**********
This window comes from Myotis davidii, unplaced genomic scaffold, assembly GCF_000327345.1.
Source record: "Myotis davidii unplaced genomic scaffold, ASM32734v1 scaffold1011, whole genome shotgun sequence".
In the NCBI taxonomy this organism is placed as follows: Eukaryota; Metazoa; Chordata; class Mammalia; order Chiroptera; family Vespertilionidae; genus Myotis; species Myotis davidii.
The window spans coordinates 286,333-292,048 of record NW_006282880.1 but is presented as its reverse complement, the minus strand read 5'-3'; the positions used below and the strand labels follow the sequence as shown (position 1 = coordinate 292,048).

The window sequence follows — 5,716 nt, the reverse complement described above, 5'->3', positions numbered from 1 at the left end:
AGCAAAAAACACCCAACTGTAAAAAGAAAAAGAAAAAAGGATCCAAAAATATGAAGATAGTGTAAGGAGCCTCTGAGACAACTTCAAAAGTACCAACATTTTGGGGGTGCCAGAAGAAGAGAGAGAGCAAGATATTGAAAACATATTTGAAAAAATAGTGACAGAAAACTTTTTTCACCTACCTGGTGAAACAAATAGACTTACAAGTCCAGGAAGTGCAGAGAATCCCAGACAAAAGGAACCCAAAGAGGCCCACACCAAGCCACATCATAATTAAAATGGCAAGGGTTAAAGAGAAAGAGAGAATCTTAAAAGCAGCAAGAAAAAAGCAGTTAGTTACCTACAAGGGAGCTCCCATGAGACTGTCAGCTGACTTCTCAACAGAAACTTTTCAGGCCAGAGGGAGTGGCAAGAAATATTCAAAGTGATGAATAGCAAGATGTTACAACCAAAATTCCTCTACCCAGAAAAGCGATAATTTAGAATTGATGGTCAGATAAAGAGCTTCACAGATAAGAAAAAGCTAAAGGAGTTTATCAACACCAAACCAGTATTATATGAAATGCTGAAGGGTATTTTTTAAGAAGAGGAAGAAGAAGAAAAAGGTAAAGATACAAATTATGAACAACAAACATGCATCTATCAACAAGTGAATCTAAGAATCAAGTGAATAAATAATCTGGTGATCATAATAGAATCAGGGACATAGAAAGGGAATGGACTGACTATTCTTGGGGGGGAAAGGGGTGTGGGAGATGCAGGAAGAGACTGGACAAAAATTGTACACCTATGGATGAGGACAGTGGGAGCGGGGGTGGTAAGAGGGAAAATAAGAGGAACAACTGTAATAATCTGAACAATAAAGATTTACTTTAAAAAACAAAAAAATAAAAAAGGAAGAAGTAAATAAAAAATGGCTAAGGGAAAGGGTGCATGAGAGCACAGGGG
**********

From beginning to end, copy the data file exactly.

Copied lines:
This window comes from Myotis davidii, unplaced genomic scaffold, assembly GCF_000327345.1.
Source record: "Myotis davidii unplaced genomic scaffold, ASM32734v1 scaffold1011, whole genome shotgun sequence".
In the NCBI taxonomy this organism is placed as follows: Eukaryota; Metazoa; Chordata; class Mammalia; order Chiroptera; family Vespertilionidae; genus Myotis; species Myotis davidii.
The window spans coordinates 286,333-292,048 of record NW_006282880.1 but is presented as its reverse complement, the minus strand read 5'-3'; the positions used below and the strand labels follow the sequence as shown (position 1 = coordinate 292,048).

The window sequence follows — 5,716 nt, the reverse complement described above, 5'->3', positions numbered from 1 at the left end:
AGCAAAAAACACCCAACTGTAAAAAGAAAAAGAAAAAAGGATCCAAAAATATGAAGATAGTGTAAGGAGCCTCTGAGACAACTTCAAAAGTACCAACATTTTGGGGGTGCCAGAAGAAGAGAGAGAGCAAGATATTGAAAACATATTTGAAAAAATAGTGACAGAAAACTTTTTTCACCTACCTGGTGAAACAAATAGACTTACAAGTCCAGGAAGTGCAGAGAATCCCAGACAAAAGGAACCCAAAGAGGCCCACACCAAGCCACATCATAATTAAAATGGCAAGGGTTAAAGAGAAAGAGAGAATCTTAAAAGCAGCAAGAAAAAAGCAGTTAGTTACCTACAAGGGAGCTCCCATGAGACTGTCAGCTGACTTCTCAACAGAAACTTTTCAGGCCAGAGGGAGTGGCAAGAAATATTCAAAGTGATGAATAGCAAGATGTTACAACCAAAATTCCTCTACCCAGAAAAGCGATAATTTAGAATTGATGGTCAGATAAAGAGCTTCACAGATAAGAAAAAGCTAAAGGAGTTTATCAACACCAAACCAGTATTATATGAAATGCTGAAGGGTATTTTTTAAGAAGAGGAAGAAGAAGAAAAAGGTAAAGATACAAATTATGAACAACAAACATGCATCTATCAACAAGTGAATCTAAGAATCAAGTGAATAAATAATCTGGTGATCATAATAGAATCAGGGACATAGAAAGGGAATGGACTGACTATTCTTGGGGGGGAAAGGGGTGTGGGAGATGCAGGAAGAGACTGGACAAAAATTGTACACCTATGGATGAGGACAGTGGGAGCGGGGGTGGTAAGAGGGAAAATAAGAGGAACAACTGTAATAATCTGAACAATAAAGATTTACTTTAAAAAACAAAAAAATAAAAAAGGAAGAAGTAAATAAAAAATGGCTAAGGGAAAGGGTGCATGAGAGCACAGGGG